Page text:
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I'm flipping through some C header files for a microcontroller, and I keep seeing register addresses initialized as vuint. I haven't come across this data type before, so I did a bit of searching, with no real results. The closest I got was from http://stackoverflow.com/a/12855989, which tells me that v stands for "volatile". So, I have volatile unsigned ints holding hardware register addresses. As in, I have a data type that explicitly states "This address is subject to change", representing registers that are hard-wired, and cannot change, like, ever. Is my understanding of vuint incorrect? If not, why are we representing addresses this way?

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There will be a typedef for it somewhere. Find that and it might become clearer. –  marko Sep 16 '13 at 18:31
One way to figure out that type is to preprocess your source file. For example with gcc you can use the "-E" option to preprocess-only, and the output will be the preprocessed source file. Then you can search through the output to see whether vuint is a typedef or a #define. –  Andrew Cottrell Sep 16 '13 at 18:42
its nice to see a discussion of volatile in its correct / original use case, as opposed to the long discussions about threading, multi processor ..... –  pm100 Sep 16 '13 at 20:15
plus, these are not ints holding the address of external registers. These are ints mapped onto specific hardware addresses, probably a port or a register in an IO controller; thus reading that int measn reading that register or port –  pm100 Sep 16 '13 at 20:18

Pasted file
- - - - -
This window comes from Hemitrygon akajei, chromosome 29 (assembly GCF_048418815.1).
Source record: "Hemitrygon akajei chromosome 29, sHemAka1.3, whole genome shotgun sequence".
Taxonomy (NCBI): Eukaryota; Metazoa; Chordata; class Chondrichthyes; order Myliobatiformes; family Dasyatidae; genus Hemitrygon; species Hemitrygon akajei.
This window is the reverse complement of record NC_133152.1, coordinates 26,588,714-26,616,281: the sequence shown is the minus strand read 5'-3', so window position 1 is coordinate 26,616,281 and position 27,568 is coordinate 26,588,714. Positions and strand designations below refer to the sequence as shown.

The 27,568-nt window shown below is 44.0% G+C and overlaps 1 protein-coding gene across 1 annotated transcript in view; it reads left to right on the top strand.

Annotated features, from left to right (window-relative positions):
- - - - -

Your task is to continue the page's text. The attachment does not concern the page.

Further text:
2 Answers 2

up vote 5 down vote accepted

Memory mapped registers are set as volatile because the values in them can change for external reasons (hardware interrupt, etc...) that the compiler does not know about. This means that the compiler should avoid certain optimizations and ensure that reads to the address are actually made (rather than being optimized out for cached values, etc...).

Quick example, memory mapped register that contains some flags.

read flags
set bit in flags
interrupt sets another bit
<compiler optimizes and cached flags from before>
read flags <contains incorrect cached value>
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Cool. I hadn't been thinking of it in the context of well-meant, incorrect optimizations. Makes me wonder now if some of the bugs I was experiencing way back when I was first learning micros may have been due to using normal uints. –  Jason_L_Bens Sep 16 '13 at 22:05
It's possible. This is only for memory mapped hardware registers really. There aren't many other use cases for volatile (aside from say cache coherence on some RISC processors and a couple of other very technical things). –  Jesus Ramos Sep 16 '13 at 22:10

I think you are misinterpreting the type. It is mostly likely a pointer to a volatile unsigned integer, indicating the unsigned integer is volatile and not the pointer. This is typical when describing hardware registers via structs. Each of the struct members will be a volatile unsigned integer and somewhere there will be a base address defined that indicates where the registers start in the memory map.

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You're quite correct. Glancing back at the header, it's a pointer. Example line: #define MCF_PIT0_PCSR ((vuint16)(&__IPSBAR[0x150000])) –  Jason_L_Bens Sep 16 '13 at 22:02

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